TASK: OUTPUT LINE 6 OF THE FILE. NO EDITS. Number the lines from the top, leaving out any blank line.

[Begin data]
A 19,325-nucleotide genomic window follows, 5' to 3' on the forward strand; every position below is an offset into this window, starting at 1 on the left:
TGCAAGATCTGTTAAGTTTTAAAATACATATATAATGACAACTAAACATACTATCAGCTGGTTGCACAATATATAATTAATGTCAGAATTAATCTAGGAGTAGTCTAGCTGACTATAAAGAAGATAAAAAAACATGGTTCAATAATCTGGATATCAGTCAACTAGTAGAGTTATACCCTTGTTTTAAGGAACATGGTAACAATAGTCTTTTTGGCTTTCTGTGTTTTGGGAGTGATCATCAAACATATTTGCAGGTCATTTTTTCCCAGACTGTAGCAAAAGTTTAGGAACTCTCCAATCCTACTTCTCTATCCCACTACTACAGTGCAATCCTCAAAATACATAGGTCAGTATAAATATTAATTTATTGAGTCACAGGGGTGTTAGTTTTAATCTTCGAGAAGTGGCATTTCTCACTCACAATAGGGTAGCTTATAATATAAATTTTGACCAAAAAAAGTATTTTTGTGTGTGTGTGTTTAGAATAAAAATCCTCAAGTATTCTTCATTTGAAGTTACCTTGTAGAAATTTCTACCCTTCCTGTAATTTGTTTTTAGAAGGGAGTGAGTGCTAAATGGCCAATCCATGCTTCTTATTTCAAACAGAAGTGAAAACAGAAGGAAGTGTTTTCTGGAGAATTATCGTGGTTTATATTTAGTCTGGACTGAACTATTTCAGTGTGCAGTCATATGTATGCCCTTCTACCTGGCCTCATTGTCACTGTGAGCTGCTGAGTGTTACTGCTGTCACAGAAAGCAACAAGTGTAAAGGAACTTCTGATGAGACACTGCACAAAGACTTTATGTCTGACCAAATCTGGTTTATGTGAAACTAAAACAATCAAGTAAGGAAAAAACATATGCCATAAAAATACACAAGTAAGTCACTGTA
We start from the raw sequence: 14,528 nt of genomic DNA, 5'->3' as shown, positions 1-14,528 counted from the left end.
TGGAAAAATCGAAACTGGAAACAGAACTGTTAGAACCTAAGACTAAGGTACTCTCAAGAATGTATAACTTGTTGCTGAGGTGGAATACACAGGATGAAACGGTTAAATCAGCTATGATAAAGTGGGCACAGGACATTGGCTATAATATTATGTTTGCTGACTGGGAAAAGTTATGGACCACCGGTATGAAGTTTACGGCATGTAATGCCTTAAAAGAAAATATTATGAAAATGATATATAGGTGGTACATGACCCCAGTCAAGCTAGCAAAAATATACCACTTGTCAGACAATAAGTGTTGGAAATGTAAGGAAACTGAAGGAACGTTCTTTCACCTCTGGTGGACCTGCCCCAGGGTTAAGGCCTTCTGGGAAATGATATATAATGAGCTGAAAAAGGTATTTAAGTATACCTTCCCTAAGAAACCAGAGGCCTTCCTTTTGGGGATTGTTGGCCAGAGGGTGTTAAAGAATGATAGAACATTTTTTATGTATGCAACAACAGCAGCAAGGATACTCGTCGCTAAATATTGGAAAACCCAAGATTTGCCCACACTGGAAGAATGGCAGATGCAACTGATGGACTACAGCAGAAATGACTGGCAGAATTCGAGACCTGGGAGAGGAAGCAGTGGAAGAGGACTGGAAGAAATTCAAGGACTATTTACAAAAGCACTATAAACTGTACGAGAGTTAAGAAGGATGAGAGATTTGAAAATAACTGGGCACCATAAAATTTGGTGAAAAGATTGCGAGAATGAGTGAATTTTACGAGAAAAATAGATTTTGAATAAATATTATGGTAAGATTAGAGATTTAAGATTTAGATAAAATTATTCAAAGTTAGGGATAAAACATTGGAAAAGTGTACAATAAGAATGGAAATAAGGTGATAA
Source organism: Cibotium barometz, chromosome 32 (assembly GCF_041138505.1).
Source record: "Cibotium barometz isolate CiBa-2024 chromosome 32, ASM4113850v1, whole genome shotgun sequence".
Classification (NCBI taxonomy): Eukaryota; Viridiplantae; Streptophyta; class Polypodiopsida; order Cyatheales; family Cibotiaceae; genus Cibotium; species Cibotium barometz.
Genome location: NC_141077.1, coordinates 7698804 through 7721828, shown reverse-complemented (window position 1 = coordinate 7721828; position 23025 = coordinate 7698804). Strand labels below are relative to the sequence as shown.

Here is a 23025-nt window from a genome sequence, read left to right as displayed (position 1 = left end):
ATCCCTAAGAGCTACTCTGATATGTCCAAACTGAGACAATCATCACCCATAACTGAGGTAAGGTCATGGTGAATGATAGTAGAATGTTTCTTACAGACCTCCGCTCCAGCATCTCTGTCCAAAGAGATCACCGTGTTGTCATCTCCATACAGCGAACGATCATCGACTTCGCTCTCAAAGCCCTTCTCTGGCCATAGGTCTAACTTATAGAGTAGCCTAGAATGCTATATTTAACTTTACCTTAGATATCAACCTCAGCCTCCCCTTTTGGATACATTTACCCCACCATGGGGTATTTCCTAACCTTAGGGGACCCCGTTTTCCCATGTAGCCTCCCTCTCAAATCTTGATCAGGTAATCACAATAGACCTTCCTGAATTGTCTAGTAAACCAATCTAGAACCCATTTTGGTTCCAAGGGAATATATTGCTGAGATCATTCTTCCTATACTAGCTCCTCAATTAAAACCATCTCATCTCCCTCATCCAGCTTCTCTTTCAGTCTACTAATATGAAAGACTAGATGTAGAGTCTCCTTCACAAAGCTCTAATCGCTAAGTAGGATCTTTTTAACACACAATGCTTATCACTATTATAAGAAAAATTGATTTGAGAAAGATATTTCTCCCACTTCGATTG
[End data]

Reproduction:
Source record: "Cibotium barometz isolate CiBa-2024 chromosome 32, ASM4113850v1, whole genome shotgun sequence".